The odds to win were 1,000 to 1 against, but the payoff odds were 600 to 1, and a five-cent bet could win $30 (worth around $430 today).

Still, few people won.

By the late 1920s, St. Clair was a wealthy woman. As the banker taking the risk to cover winning wagers, she was the biggest earner, garnering about one-third of the game’s profits. By one account, she made up to $250,000 a year. She lived at 409 Edgecombe Avenue, the finest apartment building in Harlem.

In 1929, police caught her carrying numbers betting slips. She would serve eight months in state prison. Later, she did more time for shooting and wounding (not seriously) her then husband.

With the end of Prohibition anticipated in 1932 – and likely taking effect the next year – New York gangsters who made their fortunes selling illegal beer and liquor knew they had to find new rackets.

Dutch Schultz, the “beer baron of the Bronx,” coveted the city’s numbers racket. By then, New York’s illegal numbers games took in $20 million a year. Schultz believed he could greatly expand that with better management. So he and his shady lawyer Dixie Davis approached the numbers bankers of Manhattan, offering them a deal to let Schultz take over if they each paid him $500 a week. One complied, the others refused, including Harry Miro and St. Clair. Schultz’s men forced Miro to comply at gunpoint.

Schultz worked on Harlem’s other African-American numbers bankers, Holstein and Brunder, by lending them thousands of dollars, calling the loan in when he knew they could not pay it back and taking over their numbers routes in retribution.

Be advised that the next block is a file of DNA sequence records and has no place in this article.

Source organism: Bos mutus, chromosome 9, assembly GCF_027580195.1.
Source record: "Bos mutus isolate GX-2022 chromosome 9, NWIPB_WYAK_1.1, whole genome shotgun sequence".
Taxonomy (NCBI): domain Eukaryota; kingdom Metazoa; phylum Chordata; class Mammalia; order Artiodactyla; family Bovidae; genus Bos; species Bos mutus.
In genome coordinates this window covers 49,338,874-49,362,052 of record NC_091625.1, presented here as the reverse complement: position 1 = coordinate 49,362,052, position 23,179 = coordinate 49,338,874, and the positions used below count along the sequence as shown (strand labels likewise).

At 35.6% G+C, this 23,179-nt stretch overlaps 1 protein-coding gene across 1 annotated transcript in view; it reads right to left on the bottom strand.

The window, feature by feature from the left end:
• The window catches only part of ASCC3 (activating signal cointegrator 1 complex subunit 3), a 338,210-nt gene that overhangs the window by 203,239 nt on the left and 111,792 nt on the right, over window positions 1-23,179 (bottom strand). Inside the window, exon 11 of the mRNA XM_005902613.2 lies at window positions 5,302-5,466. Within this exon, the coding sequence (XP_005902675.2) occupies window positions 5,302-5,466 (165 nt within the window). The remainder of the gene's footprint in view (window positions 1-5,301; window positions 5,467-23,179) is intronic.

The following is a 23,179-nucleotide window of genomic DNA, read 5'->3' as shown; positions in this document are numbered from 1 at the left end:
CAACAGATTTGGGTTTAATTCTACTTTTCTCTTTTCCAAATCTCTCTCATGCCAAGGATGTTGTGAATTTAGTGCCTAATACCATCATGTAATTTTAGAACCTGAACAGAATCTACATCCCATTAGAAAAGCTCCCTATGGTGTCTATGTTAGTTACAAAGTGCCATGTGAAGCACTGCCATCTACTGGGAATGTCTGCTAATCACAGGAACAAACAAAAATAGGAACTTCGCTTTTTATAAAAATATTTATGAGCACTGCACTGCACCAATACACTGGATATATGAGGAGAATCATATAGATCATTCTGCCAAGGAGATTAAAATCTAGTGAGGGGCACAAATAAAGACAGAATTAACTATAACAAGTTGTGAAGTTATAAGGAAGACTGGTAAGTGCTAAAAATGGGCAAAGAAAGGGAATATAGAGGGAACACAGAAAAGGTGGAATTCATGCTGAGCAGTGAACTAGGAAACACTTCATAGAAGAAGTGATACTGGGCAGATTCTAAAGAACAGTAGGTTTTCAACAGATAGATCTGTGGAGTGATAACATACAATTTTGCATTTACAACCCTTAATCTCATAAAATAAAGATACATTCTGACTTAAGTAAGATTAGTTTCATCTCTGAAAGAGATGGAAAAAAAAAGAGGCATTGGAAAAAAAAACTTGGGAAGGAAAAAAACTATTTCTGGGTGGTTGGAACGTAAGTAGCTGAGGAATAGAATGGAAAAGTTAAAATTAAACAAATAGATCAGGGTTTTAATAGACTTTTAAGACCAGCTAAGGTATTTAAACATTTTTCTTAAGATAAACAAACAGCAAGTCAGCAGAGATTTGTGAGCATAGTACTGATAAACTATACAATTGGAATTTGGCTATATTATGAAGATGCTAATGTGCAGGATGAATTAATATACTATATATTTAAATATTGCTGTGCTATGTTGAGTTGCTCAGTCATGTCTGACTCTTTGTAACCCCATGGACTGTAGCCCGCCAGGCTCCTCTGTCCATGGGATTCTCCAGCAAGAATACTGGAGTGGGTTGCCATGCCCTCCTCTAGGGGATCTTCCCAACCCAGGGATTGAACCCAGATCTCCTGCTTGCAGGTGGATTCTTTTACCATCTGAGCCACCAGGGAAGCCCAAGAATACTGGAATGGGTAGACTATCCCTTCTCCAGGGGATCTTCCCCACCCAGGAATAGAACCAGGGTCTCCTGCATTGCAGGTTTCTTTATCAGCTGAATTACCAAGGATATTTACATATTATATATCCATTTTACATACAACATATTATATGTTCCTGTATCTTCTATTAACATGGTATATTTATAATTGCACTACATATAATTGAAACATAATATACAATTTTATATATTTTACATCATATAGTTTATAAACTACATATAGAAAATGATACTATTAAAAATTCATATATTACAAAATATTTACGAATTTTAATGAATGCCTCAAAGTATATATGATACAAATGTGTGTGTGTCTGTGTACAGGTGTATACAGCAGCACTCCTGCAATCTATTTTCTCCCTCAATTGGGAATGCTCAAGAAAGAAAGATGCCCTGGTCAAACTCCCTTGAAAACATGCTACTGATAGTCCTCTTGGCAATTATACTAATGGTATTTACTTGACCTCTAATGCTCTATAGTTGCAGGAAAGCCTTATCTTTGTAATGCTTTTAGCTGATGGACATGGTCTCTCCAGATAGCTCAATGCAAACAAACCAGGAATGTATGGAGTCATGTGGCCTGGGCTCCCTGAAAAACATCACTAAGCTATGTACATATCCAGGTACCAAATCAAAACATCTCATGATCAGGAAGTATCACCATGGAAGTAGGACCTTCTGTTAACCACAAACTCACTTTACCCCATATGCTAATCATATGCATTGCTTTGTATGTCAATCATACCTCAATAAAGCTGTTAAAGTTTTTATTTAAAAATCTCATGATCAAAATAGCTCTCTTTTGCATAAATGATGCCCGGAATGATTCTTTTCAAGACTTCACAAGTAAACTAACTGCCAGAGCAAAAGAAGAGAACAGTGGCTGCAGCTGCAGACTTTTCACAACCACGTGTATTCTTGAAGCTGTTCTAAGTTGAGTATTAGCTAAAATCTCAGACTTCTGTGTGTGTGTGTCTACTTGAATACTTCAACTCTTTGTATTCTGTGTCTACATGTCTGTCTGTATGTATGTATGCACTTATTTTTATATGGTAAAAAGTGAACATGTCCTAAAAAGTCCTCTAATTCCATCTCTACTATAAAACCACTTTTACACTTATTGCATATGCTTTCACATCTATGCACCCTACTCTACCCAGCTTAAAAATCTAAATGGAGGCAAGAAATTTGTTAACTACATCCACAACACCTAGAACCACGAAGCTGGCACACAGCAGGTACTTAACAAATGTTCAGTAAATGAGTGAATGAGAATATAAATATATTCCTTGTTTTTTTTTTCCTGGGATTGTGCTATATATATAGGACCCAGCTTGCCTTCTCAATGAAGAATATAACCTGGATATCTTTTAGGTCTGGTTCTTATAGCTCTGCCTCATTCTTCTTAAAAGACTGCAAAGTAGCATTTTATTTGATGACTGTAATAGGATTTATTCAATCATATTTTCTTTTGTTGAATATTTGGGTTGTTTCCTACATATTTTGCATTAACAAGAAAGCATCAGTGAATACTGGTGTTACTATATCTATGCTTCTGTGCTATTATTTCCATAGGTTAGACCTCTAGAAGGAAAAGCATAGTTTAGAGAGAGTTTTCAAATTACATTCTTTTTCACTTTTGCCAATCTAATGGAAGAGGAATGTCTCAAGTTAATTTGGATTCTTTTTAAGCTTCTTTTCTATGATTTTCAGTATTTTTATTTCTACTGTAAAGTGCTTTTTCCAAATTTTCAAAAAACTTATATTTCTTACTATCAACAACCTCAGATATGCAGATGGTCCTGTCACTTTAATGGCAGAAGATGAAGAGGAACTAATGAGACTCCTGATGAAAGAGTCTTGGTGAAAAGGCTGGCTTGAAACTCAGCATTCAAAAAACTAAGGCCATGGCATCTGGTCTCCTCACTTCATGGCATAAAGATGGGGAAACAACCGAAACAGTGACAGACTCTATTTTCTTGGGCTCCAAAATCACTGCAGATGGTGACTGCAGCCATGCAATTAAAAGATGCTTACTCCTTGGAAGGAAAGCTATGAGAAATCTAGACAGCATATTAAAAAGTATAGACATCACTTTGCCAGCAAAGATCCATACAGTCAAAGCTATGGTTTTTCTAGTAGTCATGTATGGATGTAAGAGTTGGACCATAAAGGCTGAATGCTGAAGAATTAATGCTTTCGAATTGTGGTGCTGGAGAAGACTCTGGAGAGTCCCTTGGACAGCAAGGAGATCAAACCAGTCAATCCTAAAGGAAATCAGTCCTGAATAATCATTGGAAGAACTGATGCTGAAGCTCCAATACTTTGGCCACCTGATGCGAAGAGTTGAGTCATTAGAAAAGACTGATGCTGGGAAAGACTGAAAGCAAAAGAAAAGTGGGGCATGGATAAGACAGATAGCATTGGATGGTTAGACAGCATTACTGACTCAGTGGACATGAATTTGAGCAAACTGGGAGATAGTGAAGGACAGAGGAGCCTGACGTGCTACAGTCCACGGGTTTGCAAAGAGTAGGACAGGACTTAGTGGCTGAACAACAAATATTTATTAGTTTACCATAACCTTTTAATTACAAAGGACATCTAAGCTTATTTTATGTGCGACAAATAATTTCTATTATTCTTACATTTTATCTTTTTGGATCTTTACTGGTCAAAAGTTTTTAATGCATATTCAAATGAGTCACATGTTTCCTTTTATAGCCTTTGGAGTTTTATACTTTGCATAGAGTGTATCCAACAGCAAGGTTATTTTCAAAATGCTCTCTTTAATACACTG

St. Clair was now the only hold-out. Schultz threatened her and had his thugs assault her employees. In 1932, Madame St. Clair talked to police and reporters about it, extended a plea to Mayor Joseph McKee and took out newspaper ads accusing gangsters such as Schultz and crooked politicians of trying to take her livelihood away.

She allegedly attacked and broke the windows of white-owned small businesses in Harlem that accepted bets for Schultz. The gangster refrained from physically harming her, but his intrusion with his heavily armed hoods took its toll, and St. Clair had no choice but to surrender her territory and customers.

Schultz did expand the numbers racket by 1935 – to an estimated $100 million a year. He used his numbers whiz, Carl “Abba Dabba” Berman, to make sure that heavily bet three-digit numbers did not win. Berman bribed racetrack technicians to alter the numbers.

Meanwhile, gangland slayings were common all over town. Schultz, who defied the city’s ruling Mob chiefs by plotting to kill special prosecutor Thomas Dewey, was one such target.

On October 23, 1935, gunmen, surely sent by New York’s top mobster Charles “Lucky” Luciano, burst into a New Jersey restaurant and opened fire, mortally wounding Schultz and killing Abba Dabba and two Schultz henchmen. Schulz lingered in the hospital until the next day, speaking nonsense in a delirium.

St. Clair had the last laugh. After Schultz died, police found a telegram among his belongings. The message read: “Don’t be yellow. As ye sow, so shall ye reap. Madame St. Clair, policy queen.”

St. Clair’s prominence, however, faded thereafter.

One of her employees, Ellsworth “Bumpy” Johnson, agreed to oversee the numbers in Harlem, but he worked for Luciano, whose family evolved into the Genovese crime group. The La Cosa Nostra held onto illegal numbers in Harlem until New York legalized the lottery in the 1970s.

Johnson, a convicted drug dealer with about 40 arrests, died in 1968. St. Clair followed him in death later that year.

: Tha Airbender.